They created their own version of Chicka Trees and wrote about the ethical situation of whether it was right or wrong for the letters to climb the tree. This is what I proudly hung on my bulletin board. I have to let them be creative and express themselves in their work. I'm not a cookie-cutter craft kind of teacher. The more I thought about it, the more I came to grips with the fact that my principal was probably right-I don't think I am a good fit for my school any longer. It will be very sad for me after being there for 13 years, but come spring I will be out there pounding the pavement trying to find a place who will take a Square Peg. :)

I know that I'm not alone. I know there are others out there who feel misunderstood. Who know the value they bring to their students, even if others can't see that. I can't stop being the Square Peg-I really have tried. But I need to advocate for what my students need and what is best for them. I think we should keep the Square Peg Revolution going strong and one day maybe the schools will adapt with some square holes for us to fit into. For now, we have to find our tribes elsewhere-thank goodness for blogs and Twitter! I saw this posted by Todd Nesloney just the other day:


Amen to that! :)




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10 comments :

  1. You are truly a gem. I wish more teachers would be square pegs instead of conforming to what leadership wants. The children suffer and start hating school. I wish you well in your journey to a school that enjoys square pegs and won't box you in (*pun intended :-)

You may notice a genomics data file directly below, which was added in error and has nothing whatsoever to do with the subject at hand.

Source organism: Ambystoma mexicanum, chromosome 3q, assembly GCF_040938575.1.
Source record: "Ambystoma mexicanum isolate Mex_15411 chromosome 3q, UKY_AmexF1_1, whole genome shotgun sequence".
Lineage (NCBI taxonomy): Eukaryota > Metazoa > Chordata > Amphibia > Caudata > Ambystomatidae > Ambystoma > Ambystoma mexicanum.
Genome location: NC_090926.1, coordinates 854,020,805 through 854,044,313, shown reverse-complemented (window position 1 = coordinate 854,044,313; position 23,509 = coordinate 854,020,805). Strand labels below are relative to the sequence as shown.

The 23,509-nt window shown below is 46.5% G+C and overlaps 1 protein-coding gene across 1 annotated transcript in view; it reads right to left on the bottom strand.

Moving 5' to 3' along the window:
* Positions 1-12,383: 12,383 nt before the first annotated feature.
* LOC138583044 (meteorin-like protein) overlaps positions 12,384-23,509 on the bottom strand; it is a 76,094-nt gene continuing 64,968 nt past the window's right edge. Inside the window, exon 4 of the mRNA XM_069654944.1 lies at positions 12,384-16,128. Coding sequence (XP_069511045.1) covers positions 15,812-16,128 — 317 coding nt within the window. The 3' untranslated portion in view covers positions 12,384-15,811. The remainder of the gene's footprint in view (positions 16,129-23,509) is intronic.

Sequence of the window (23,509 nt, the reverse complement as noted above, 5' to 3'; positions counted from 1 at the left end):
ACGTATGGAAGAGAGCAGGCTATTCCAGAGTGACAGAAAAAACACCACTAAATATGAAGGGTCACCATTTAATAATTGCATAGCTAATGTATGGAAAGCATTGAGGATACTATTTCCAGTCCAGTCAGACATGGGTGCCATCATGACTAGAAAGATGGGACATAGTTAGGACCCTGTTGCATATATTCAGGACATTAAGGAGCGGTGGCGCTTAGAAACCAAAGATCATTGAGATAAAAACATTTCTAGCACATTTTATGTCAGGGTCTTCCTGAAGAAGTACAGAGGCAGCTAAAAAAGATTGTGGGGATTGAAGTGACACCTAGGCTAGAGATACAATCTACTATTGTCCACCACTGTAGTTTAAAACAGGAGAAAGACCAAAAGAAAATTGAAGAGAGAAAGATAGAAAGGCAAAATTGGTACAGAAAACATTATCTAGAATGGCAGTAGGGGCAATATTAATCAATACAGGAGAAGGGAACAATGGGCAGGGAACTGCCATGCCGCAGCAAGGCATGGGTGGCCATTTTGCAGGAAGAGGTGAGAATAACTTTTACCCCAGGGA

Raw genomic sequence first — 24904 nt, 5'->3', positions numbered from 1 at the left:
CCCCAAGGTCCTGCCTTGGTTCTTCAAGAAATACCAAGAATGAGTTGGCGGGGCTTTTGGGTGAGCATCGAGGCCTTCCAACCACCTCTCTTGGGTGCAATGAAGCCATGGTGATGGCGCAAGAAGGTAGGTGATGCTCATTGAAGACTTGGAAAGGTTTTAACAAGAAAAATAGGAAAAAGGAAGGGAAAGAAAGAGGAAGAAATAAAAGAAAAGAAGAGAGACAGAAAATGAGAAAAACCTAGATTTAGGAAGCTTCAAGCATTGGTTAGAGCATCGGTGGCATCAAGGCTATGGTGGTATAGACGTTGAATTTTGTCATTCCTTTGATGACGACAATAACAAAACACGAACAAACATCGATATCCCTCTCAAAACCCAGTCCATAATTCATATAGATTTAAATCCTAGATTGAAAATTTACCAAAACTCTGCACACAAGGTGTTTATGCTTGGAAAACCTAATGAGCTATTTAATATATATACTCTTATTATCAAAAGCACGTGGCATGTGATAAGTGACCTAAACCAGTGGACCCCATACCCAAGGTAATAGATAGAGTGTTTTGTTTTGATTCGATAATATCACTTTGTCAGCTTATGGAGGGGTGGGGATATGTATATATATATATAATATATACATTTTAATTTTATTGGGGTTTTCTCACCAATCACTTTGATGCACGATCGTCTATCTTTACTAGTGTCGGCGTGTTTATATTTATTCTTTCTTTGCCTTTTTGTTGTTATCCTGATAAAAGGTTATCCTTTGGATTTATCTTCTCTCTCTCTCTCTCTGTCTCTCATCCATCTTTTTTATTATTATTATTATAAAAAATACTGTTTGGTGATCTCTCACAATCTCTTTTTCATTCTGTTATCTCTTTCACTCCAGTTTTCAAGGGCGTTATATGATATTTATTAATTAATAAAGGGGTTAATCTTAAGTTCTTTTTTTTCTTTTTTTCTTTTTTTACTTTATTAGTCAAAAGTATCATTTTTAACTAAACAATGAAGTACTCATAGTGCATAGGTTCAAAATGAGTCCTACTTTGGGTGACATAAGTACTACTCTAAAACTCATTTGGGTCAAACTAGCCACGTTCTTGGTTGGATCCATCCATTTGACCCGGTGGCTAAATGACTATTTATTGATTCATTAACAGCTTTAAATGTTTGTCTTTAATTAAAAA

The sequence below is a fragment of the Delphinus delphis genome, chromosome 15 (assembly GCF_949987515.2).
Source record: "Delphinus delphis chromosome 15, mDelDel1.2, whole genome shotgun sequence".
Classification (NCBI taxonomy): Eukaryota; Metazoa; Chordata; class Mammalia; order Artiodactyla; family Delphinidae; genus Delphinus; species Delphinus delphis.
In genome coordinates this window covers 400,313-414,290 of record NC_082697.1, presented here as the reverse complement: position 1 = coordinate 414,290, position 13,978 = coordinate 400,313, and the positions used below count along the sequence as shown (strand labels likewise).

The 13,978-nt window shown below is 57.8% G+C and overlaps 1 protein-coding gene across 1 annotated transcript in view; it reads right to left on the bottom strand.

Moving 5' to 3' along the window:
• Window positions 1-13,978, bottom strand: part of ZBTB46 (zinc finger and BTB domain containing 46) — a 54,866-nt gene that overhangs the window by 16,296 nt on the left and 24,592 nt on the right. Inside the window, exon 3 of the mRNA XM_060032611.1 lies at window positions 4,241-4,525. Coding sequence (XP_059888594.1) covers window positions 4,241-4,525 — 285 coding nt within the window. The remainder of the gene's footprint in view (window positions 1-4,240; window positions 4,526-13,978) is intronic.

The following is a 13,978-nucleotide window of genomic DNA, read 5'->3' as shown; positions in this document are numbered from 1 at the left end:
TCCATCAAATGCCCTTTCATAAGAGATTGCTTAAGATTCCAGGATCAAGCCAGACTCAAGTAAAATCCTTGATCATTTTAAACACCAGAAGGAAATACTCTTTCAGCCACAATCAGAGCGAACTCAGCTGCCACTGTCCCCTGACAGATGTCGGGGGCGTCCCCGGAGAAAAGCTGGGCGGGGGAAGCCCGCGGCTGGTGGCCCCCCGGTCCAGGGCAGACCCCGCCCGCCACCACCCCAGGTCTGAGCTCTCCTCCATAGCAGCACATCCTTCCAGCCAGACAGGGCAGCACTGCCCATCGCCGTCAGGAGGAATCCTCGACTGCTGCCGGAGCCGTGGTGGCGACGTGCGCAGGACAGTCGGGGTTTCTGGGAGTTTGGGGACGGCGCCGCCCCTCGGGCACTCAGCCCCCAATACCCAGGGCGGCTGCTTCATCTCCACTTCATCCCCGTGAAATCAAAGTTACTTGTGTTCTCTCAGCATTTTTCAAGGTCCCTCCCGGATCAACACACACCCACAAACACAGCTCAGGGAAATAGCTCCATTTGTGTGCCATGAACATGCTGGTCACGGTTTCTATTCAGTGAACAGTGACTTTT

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    1. Ha Ha! Thank you so much! I absolutely agree and you know we teach some kiddos who consider themselves to be square pegs so we have to set an example right?

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  2. You are an amazing teacher! Your students are so lucky to have you! Good for you for being an advocate for your students and being creative yourself when faced with an administrator and a colleague who doesn't see your vision!

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    1. Thank you so much!It really is a different world when creativity is suddenly seen as unacceptable-not one I want to live in anymore. I really appreciate your comments! :)

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  3. You're the best! I bet there are a dozen schools who would love to have you :)

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    1. Awww, thank you Ian! That means a lot to me.

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  4. This breaks my heart, but it's also a situation I am quite familiar with. I think we come to GT because it speaks to our hearts. The higher order thinking, the acceptance of differences, and the willingness to put yourself out there are who we are. We aren't trying to be different, we just are. I shall follow your journey as I have for the past five years. xo

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    1. I don't know how I missed this comment. Thank you so much Kimberley! Yes, so true! That's exactly it and probably how many of our kiddos feel when we ask them to think inside the box.

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  5. I'm so sorry that this is what you're facing right now. I'm going to believe with you that the move, though hard at first, will lead you to something you hadn't ever expected. Again, you're an innovator, and sometimes that mindset scares the status quo. Keep innovating, friend.

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    1. Thank you Tammy! You are always so kind.